We want to hear your story!
- Are you participating in a Jackson School lead study abroad experience, such as an exploration seminar?
- Are you a JSIS student who spent a quarter abroad?
- While on vacation last year did you see something that one of your Jackson School classes explained?
- Do you have stories from your last research trip that didn’t fit into any of your academic writing?
- Has a place you’ve been studying for years been undergoing some major changes?
- Have you spent time abroad supported by one of our resource centers or a FLAS?
- Are you an alumnus who does a job that is connected to or shaped by your Jackson School days?
- Do you have a job or an internship that is related to your JSIS courses?
- Did you travel to a conference to present new research?
- Are you a current staff member, student, alumnus, or faculty member who observed a major event first hand? Maybe you were there when the Berlin Wall came down?
Submissions to JSIS Correspondence are accepted from any Jackson School student, faculty, staff, or alumnus. We also welcome cross-posts from other sources.
The best way to understand the criteria for our stories is to read through what has been posted. However, we do have some story guidelines and writing requirements.
Accepted stories must have some connection to major social, political, economic, or cultural themes and tend fall into one of the following categories:
- “On the ground” descriptions of major world events by an individual who is there while they are happening or who has unique insight into the event based on his/her credentials,
- Accounts of cultural events with historical context,
- Commentary by an expert on a major world event,
- Discussion of research experience,
- Discussion of a JSIS learning experience or opportunity,
- Account of a post-graduation experience or job that is related to the degree experience.
That said, please keep in mind that this is not an academic venue, but rather a place for you to tell your story. This is not a venue for things that read like a textbook or an academic article. Your story needs to have you in it — your experiences, your emotions, and your insights.
If you have a post idea, but are not sure if it will fit JSIS Correspondence, please feel free to contact us at jsisblog [at] uw.edu We are happy to brainstorm with you about your post or offer suggestions about how to go about writing it.
The format of our posts is fairly open, however, we ask that you please keep the following in mind:
- We ask that you keep the length between 500-2,000 words. We have found that shorter stories are more effective. If you have a very long post, we may ask you to split it into two posts.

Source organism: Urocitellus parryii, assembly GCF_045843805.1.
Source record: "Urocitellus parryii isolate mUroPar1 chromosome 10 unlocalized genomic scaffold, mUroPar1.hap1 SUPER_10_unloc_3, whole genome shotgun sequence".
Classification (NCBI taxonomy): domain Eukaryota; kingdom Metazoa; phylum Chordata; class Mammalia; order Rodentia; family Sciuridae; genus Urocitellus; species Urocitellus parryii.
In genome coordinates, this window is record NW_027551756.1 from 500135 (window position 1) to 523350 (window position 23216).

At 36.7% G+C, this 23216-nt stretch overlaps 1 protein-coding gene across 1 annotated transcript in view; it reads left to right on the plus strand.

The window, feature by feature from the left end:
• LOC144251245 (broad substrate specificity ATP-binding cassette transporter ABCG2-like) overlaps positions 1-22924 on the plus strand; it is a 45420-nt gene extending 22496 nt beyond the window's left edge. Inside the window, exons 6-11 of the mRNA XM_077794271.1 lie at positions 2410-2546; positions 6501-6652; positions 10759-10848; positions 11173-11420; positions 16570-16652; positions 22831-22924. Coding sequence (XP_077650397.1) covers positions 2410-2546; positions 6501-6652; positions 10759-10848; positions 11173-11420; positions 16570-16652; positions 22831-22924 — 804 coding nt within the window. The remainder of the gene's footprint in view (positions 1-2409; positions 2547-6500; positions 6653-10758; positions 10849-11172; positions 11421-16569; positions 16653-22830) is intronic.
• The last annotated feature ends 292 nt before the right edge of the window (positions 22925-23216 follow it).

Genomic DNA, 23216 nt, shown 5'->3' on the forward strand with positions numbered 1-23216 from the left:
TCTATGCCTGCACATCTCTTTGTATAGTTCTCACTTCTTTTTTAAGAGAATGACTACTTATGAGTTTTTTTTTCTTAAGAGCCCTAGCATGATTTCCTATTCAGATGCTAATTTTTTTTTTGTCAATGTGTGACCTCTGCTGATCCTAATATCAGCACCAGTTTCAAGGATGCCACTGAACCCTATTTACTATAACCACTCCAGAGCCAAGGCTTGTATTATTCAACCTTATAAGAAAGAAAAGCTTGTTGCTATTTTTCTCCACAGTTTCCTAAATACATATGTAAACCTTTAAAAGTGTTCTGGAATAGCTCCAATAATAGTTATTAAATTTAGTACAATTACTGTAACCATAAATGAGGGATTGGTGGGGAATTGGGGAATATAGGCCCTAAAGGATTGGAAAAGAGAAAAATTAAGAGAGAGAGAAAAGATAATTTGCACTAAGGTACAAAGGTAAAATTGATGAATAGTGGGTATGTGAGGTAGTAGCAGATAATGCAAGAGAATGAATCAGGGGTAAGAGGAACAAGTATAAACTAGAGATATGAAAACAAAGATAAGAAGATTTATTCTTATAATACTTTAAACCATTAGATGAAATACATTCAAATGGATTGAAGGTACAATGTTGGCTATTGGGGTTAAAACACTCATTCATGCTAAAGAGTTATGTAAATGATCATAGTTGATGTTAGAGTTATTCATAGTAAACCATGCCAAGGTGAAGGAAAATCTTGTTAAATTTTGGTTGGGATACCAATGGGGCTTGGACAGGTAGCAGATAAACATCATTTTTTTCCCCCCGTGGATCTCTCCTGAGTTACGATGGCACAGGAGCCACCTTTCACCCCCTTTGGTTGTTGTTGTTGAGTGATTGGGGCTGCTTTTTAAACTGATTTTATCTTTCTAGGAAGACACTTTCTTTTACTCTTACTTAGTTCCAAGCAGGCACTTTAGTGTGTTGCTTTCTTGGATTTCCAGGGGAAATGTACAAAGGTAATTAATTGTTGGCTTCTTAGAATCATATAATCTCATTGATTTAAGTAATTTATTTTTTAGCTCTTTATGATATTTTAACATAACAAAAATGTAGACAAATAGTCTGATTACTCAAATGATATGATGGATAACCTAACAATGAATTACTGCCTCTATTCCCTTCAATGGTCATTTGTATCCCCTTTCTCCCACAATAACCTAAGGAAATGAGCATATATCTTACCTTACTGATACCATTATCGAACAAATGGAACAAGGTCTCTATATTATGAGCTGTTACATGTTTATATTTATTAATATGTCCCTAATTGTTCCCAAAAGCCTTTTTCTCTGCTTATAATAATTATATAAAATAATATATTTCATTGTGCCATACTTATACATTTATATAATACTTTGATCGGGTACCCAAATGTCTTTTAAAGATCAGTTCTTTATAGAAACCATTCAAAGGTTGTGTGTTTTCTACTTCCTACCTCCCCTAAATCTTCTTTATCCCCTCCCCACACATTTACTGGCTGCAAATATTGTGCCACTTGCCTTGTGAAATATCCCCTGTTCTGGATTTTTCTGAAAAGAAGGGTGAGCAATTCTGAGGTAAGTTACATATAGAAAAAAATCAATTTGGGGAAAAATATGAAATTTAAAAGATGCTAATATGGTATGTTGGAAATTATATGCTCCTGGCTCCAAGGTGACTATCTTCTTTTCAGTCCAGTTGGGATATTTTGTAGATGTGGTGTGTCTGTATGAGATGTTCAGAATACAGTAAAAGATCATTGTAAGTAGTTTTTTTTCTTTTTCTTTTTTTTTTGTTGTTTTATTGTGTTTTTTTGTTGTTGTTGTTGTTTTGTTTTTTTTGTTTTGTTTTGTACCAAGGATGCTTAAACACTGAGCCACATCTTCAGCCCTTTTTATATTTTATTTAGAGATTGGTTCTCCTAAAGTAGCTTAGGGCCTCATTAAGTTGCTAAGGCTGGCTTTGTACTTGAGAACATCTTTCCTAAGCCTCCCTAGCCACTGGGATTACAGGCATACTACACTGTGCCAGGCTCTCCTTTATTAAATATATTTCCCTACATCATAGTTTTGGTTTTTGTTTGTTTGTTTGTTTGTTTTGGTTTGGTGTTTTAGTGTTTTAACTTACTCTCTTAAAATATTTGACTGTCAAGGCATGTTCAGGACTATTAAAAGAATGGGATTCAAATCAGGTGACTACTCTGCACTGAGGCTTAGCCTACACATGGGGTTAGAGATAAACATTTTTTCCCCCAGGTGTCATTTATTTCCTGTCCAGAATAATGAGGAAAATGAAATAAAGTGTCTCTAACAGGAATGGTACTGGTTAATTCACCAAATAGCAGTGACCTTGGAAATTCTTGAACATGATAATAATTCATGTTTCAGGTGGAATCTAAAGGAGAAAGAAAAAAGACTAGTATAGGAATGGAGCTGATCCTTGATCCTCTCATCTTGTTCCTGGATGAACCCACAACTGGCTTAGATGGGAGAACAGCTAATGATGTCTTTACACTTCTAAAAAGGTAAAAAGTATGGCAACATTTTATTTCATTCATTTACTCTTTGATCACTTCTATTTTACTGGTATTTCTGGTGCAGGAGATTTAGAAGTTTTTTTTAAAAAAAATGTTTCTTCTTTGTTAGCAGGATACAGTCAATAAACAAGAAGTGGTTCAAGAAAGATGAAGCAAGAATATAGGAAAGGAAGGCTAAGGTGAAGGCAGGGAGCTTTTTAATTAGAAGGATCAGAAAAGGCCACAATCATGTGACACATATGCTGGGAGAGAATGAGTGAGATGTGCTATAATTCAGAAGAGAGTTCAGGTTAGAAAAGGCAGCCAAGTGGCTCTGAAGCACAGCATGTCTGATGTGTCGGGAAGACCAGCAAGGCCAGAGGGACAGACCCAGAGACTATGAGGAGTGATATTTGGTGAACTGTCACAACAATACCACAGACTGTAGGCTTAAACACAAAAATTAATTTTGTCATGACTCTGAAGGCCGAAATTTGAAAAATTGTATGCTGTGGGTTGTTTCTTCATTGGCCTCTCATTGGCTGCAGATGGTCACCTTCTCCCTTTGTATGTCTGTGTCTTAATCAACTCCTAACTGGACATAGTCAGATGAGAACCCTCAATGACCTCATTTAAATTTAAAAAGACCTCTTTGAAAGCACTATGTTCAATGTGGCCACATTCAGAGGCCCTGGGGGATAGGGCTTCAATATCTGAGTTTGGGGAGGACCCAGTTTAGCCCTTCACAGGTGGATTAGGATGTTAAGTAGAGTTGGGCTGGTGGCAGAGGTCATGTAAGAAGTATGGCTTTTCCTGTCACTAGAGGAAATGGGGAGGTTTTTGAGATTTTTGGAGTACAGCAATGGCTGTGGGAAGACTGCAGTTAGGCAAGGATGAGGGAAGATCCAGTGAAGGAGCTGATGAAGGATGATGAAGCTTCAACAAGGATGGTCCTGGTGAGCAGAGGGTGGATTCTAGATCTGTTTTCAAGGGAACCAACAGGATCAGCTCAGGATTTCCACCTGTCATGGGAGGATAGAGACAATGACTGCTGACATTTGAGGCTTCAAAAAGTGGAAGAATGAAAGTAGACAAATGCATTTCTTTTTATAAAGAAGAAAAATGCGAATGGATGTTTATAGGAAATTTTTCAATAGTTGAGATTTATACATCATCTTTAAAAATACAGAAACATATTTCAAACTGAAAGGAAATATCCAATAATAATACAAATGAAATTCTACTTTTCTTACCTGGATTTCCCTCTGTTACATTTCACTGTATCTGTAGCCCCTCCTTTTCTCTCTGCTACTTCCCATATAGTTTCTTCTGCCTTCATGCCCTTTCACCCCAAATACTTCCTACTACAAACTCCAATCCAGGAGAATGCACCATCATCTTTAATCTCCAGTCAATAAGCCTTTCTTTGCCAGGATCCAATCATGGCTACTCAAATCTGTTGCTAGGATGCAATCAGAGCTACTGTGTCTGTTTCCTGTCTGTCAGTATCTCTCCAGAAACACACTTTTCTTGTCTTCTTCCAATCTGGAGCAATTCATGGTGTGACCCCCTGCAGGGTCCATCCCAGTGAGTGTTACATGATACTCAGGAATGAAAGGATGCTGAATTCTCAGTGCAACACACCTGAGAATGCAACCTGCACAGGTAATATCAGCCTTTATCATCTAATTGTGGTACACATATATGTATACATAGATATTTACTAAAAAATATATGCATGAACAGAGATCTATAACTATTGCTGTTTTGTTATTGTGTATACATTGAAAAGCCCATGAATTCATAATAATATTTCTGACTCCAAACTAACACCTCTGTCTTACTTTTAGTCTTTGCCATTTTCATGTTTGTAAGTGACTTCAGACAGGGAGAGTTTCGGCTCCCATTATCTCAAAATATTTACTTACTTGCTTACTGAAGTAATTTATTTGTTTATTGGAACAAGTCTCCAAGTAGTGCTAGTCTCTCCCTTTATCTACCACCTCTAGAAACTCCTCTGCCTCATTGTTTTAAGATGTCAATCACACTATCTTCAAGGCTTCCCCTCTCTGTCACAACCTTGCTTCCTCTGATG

- We require at least one image. The image must be owned by the author or be available for use through the proper type of licencing.
- We ask that you cite all sources, including photographs.
- We request that you carefully proofread and spell check your story before submission.
Interested writers are welcome to either submit a fully complete story with images or can contact us at jsis[at]uw.edu to discuss possible posts.
When submitting a post, please remember:
- All posts should be submitted over email. In the email, please introduce yourself and offer a few sentences about the nature of the post.
- The post should be attached in a Word document.
- At least one image should be attached to the email (although more is great). The image must be owned by the author or be available for use through the proper type of licencing. The more high quality the image, the better. For instance, something saved from Facebook would be less preferred than an image file from your camera.
- The email or the post document must include a short two to four sentence bio that includes information about your affiliation to the Jackson School (major? faculty?), information about why you were where you were (study abroad? Peace Corps?), and a bit of information about yourself.
All posts are read by JSIS staff and faculty. It is not uncommon for writers to be asked to make minor revisions to a post to make it more compelling. In some cases, we may ask an area expert to read a post for accuracy of information.
While posts do not reflect the Jackson School’s or the University of Washington’s official stance on any issue, on rare occasions writers will be asked to change posts that contain sensitive information — particularly information about people other than the author. It is very uncommon for posts to be rejected, but the staff reserve the right to do so.